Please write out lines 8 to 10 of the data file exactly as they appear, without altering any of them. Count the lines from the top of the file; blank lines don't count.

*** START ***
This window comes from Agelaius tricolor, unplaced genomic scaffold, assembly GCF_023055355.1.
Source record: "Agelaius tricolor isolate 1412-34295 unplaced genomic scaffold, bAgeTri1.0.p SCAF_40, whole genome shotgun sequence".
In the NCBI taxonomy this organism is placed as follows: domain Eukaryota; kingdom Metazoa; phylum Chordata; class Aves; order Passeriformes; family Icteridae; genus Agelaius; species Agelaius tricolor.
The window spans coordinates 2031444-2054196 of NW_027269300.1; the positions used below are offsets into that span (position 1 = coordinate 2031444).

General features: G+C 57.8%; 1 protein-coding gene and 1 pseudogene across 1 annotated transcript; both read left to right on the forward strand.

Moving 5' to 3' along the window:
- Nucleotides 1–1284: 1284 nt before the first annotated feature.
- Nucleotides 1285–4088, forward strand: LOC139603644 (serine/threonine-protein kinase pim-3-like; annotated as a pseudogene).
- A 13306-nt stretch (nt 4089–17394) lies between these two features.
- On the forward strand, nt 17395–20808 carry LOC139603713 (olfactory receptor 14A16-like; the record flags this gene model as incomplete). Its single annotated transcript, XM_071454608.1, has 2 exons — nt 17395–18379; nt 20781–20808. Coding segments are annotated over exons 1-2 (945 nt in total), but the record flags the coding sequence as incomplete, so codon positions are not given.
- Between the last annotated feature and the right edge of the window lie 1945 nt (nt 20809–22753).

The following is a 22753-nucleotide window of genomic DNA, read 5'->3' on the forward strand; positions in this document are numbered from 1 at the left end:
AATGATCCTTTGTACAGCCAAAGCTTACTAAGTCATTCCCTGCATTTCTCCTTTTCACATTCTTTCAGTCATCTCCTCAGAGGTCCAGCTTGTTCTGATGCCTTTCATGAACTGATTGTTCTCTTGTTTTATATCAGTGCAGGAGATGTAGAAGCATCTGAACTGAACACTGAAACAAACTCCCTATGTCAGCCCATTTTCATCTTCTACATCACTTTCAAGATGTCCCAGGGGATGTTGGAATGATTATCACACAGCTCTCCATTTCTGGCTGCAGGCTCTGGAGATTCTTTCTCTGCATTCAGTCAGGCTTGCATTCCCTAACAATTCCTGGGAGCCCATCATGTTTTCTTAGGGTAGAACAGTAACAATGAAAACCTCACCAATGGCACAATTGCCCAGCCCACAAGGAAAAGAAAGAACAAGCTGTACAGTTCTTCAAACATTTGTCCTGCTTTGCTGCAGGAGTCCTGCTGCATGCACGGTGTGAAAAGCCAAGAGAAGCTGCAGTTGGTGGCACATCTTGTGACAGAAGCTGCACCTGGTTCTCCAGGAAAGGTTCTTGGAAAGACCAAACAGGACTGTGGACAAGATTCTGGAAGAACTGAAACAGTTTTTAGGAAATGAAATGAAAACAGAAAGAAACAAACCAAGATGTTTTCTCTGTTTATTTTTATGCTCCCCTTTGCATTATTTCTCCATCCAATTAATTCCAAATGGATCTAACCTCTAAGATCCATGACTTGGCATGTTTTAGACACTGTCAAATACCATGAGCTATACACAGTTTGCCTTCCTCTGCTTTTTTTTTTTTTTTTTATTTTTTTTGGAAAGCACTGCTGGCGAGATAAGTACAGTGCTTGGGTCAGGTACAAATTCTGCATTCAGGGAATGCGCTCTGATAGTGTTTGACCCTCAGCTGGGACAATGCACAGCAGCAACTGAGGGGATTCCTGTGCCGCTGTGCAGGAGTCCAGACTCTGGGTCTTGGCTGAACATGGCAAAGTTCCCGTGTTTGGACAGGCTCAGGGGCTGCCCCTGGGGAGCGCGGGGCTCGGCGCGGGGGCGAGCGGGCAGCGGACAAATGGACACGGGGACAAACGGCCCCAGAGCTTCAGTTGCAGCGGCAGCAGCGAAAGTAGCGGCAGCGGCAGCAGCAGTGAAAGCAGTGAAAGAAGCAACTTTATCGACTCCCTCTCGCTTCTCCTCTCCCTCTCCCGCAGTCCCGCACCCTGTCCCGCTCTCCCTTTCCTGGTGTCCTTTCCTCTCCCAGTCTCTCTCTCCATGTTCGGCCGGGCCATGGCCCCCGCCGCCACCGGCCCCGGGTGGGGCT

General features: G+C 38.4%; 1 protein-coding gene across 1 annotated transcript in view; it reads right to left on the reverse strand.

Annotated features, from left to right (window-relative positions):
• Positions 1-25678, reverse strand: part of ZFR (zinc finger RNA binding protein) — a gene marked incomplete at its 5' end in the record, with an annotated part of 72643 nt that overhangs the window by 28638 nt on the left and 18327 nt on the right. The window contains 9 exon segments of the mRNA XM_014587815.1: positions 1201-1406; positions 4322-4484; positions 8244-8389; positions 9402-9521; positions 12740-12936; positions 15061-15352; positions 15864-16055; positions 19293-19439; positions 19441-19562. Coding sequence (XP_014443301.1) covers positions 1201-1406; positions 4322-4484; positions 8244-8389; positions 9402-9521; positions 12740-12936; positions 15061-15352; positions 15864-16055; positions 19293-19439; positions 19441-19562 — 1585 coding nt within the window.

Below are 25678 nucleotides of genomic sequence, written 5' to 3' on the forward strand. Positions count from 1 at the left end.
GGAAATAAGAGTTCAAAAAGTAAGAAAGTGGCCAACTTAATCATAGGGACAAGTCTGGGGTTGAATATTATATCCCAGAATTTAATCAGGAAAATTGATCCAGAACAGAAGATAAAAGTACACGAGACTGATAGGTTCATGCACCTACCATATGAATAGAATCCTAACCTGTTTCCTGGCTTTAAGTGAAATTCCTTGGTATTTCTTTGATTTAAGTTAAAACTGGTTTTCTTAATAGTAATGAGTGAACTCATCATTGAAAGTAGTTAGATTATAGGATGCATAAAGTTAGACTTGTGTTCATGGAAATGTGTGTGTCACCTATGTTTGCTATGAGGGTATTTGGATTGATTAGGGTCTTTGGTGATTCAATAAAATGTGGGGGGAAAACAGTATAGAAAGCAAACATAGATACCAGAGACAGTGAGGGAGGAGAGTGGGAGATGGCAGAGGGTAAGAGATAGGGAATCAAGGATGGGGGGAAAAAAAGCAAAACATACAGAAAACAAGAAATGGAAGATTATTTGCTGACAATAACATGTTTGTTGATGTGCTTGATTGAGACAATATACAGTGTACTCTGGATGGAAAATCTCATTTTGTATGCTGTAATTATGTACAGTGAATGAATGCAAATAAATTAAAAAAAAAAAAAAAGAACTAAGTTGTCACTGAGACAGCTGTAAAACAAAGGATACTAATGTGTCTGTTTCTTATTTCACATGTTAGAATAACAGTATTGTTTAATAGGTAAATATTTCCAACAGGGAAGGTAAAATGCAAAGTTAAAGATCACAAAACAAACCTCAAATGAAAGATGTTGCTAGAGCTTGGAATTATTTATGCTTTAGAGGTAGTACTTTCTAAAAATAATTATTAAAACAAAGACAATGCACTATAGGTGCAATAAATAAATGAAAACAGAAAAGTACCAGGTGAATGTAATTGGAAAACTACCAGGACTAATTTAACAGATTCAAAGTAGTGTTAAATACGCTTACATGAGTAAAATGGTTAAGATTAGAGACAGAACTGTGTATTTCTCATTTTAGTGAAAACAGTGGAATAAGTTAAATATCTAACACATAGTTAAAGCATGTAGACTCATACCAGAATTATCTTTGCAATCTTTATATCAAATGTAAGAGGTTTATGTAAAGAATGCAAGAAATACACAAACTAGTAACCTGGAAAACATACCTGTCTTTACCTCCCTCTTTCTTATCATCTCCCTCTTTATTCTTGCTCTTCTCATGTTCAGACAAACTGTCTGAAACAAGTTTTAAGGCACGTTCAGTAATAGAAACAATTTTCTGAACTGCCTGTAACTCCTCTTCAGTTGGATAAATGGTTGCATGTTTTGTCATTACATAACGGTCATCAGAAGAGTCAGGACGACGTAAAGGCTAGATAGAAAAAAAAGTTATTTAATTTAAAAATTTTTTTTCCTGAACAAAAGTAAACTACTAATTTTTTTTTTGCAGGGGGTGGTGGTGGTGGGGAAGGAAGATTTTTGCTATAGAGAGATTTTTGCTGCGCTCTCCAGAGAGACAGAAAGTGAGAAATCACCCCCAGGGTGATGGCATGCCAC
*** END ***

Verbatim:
- Nucleotides 1285–4088, forward strand: LOC139603644 (serine/threonine-protein kinase pim-3-like; annotated as a pseudogene).
- A 13306-nt stretch (nt 4089–17394) lies between these two features.
- On the forward strand, nt 17395–20808 carry LOC139603713 (olfactory receptor 14A16-like; the record flags this gene model as incomplete). Its single annotated transcript, XM_071454608.1, has 2 exons — nt 17395–18379; nt 20781–20808. Coding segments are annotated over exons 1-2 (945 nt in total), but the record flags the coding sequence as incomplete, so codon positions are not given.